For the current milestone, all the entities that are part of a BizTalk Service project must belong to the same Service Bus namespace. Hence, the authentication of a message flow happens only at the entry point of the flow and all entities in a message flow are considered to be within the same security and trust boundary. While deploying a message flow, you only need to provide the credentials (Issuer Name and Issuer Key) for the Service Bus namespace. For instructions on how to use a Bridge Configuration to configure rich messaging endpoints, see Create the project in Visual Studio.
BizTalk Services provides the following tools that help in developing BizTalk Service projects:
Schema Editor runs within the Microsoft Visual Studio environment. You can use it to easily create, edit, and manage XML and flat-file schemas for use with your application. Schema Editor uses its own graphical system of hierarchical records and fields to represent the structure of instance messages, and uses the XML Schema definition (XSD) language to store the schemas that it defines. This is true regardless of the format in which instance messages are exchanged: XML or flat-files.
Creating Schemas Using the Schema Editor
Working with Schema Editor is similar to working with Editor in BizTalk Server. To use the Schema Editor, you can use the steps at Using BizTalk Editor.
Unlike the BizTalk Server Editor, the BizTalk Services Schema Editor does not enable you to generate an instance from a schema and test an instance against a schema.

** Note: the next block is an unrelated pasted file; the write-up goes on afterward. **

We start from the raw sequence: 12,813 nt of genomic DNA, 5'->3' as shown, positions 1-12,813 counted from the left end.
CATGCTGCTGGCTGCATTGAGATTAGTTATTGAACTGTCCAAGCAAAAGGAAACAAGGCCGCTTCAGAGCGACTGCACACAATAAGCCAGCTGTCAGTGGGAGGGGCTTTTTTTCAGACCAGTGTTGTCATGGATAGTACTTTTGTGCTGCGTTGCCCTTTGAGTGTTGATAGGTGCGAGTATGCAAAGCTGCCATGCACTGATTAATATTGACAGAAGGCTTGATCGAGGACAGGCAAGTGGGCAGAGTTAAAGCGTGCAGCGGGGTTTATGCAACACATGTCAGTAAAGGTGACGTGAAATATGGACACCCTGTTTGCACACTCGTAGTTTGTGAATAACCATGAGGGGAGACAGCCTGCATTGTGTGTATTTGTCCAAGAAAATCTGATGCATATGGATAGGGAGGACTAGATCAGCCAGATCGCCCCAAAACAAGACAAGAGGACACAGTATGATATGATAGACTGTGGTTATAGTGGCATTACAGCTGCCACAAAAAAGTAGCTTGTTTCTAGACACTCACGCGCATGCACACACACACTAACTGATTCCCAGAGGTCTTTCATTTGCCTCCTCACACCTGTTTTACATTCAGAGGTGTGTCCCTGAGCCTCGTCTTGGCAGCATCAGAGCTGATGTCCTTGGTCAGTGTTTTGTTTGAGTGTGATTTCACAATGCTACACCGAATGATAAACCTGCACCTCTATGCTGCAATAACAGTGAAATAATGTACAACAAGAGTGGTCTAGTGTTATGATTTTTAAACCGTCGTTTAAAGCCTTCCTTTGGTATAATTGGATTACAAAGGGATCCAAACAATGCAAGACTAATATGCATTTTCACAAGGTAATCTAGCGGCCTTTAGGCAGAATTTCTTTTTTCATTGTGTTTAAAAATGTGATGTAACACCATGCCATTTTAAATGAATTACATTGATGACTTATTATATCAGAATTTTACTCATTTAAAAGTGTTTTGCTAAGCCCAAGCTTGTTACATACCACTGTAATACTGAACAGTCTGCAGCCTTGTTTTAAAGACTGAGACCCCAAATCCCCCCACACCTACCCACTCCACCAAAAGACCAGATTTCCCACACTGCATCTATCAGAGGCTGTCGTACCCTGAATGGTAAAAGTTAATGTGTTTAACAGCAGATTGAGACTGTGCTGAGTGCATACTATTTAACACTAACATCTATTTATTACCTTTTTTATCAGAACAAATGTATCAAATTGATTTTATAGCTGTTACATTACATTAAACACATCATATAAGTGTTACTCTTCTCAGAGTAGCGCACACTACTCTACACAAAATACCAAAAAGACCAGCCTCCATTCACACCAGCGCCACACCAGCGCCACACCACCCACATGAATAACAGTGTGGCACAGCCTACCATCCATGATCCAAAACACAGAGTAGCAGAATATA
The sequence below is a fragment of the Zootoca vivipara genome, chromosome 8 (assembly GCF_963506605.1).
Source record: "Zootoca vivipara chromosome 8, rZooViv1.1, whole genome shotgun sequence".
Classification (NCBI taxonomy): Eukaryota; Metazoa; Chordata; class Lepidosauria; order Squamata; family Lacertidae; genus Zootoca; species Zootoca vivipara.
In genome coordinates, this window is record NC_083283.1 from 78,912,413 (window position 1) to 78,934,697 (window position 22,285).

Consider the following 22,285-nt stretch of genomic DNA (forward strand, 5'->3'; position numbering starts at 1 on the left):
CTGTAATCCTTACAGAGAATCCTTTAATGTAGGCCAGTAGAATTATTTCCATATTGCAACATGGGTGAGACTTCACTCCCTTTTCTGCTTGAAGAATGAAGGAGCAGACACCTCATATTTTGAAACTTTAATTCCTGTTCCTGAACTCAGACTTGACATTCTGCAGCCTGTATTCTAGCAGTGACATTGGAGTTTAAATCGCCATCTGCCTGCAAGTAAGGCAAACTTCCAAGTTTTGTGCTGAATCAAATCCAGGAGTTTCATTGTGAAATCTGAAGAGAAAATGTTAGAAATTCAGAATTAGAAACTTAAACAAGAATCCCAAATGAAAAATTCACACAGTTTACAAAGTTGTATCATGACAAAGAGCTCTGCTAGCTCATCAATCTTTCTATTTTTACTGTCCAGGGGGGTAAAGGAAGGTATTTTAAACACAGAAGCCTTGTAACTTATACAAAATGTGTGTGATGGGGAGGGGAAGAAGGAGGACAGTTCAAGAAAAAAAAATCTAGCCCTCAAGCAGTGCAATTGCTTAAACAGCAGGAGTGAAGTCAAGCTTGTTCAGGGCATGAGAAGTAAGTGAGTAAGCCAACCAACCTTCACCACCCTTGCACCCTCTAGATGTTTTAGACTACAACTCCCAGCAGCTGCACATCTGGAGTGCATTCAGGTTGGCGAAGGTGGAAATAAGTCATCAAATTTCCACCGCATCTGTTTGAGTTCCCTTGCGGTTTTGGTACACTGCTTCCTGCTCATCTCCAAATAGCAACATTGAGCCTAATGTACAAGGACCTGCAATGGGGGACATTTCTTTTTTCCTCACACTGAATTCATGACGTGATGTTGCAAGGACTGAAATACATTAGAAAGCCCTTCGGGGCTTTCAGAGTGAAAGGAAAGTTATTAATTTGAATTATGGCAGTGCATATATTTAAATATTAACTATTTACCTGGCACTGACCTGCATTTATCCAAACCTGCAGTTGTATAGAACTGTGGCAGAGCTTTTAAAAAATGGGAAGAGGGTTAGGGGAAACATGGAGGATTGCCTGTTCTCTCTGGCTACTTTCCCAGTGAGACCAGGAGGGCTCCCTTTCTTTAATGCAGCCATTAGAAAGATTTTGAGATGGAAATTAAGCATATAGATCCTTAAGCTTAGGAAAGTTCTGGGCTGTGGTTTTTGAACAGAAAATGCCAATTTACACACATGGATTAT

Testing Schemas Using the Schema Editor
After you create your schema, you may want to validate that the schema describes the message structure you intend it to describe. Schema validation includes:
Validating the schema
Generating an instance of the schema
Validating the instance against the schema
For more information on how to test the schema, see http://msdn.microsoft.com/library/aa547850.
You can use bridges to send messages to external WCF service endpoints. If the incoming message to the bridge is of a schema different from the one expected by the external service endpoints, you must use transforms to map the incoming message schema to the message schema expected by the service. In turn, the transforms require that the schema of the message expected by the service be added to your BizTalk Service project. To enable users to generate/add such schemas to the project, BizTalk Services provides the Service Consuming Wizard.
When you use the BizTalk Service project to route a message from a bridge to an external WCF service, you must have the schema of the service added to your project as well. The Service Consuming Wizard enables you to generate the schema of a WCF service and add it to your BizTalk Service project. Once the schema is available as part of the project, you can use a transform to map the schema of the incoming message to the schema of the message expected by the service.
The Service Consuming Wizard in BizTalk Services is similar to the BizTalk WCF Service Consuming Wizard in BizTalk Server. To use the wizard, you can use the steps at Use the BizTalk WCF Service Consuming Wizard to Consume a WCF Service.
The only difference is that the BizTalk Services wizard creates an XSD schema file after a successful run. The BizTalk Server wizard creates other output files that are not relevant for BizTalk Services.